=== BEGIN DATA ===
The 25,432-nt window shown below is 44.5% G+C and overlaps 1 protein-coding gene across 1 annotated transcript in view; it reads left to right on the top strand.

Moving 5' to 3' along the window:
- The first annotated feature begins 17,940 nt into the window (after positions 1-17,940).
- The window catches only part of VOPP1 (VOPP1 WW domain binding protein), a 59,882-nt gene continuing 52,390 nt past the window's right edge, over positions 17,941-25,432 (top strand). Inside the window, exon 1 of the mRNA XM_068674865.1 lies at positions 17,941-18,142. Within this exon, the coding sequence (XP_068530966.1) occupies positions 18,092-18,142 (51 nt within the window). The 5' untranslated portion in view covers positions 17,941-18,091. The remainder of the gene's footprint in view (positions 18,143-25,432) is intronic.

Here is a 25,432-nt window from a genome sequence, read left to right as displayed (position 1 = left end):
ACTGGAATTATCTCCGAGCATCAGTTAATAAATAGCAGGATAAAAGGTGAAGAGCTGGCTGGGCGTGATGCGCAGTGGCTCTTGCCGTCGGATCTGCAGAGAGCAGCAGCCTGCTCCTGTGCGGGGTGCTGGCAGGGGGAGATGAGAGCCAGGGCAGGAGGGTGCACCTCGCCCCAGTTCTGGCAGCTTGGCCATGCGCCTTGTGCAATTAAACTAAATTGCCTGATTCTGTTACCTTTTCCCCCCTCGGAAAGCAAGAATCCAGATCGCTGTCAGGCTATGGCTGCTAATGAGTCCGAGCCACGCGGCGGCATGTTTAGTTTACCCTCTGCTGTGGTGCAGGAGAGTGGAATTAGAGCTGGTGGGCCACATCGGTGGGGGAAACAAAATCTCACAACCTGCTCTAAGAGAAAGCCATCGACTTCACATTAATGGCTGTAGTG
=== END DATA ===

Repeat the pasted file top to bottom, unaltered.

The 25,432-nt window shown below is 44.5% G+C and overlaps 1 protein-coding gene across 1 annotated transcript in view; it reads left to right on the top strand.

Moving 5' to 3' along the window:
- The first annotated feature begins 17,940 nt into the window (after positions 1-17,940).
- The window catches only part of VOPP1 (VOPP1 WW domain binding protein), a 59,882-nt gene continuing 52,390 nt past the window's right edge, over positions 17,941-25,432 (top strand). Inside the window, exon 1 of the mRNA XM_068674865.1 lies at positions 17,941-18,142. Within this exon, the coding sequence (XP_068530966.1) occupies positions 18,092-18,142 (51 nt within the window). The 5' untranslated portion in view covers positions 17,941-18,091. The remainder of the gene's footprint in view (positions 18,143-25,432) is intronic.

Here is a 25,432-nt window from a genome sequence, read left to right as displayed (position 1 = left end):
ACTGGAATTATCTCCGAGCATCAGTTAATAAATAGCAGGATAAAAGGTGAAGAGCTGGCTGGGCGTGATGCGCAGTGGCTCTTGCCGTCGGATCTGCAGAGAGCAGCAGCCTGCTCCTGTGCGGGGTGCTGGCAGGGGGAGATGAGAGCCAGGGCAGGAGGGTGCACCTCGCCCCAGTTCTGGCAGCTTGGCCATGCGCCTTGTGCAATTAAACTAAATTGCCTGATTCTGTTACCTTTTCCCCCCTCGGAAAGCAAGAATCCAGATCGCTGTCAGGCTATGGCTGCTAATGAGTCCGAGCCACGCGGCGGCATGTTTAGTTTACCCTCTGCTGTGGTGCAGGAGAGTGGAATTAGAGCTGGTGGGCCACATCGGTGGGGGAAACAAAATCTCACAACCTGCTCTAAGAGAAAGCCATCGACTTCACATTAATGGCTGTAGTG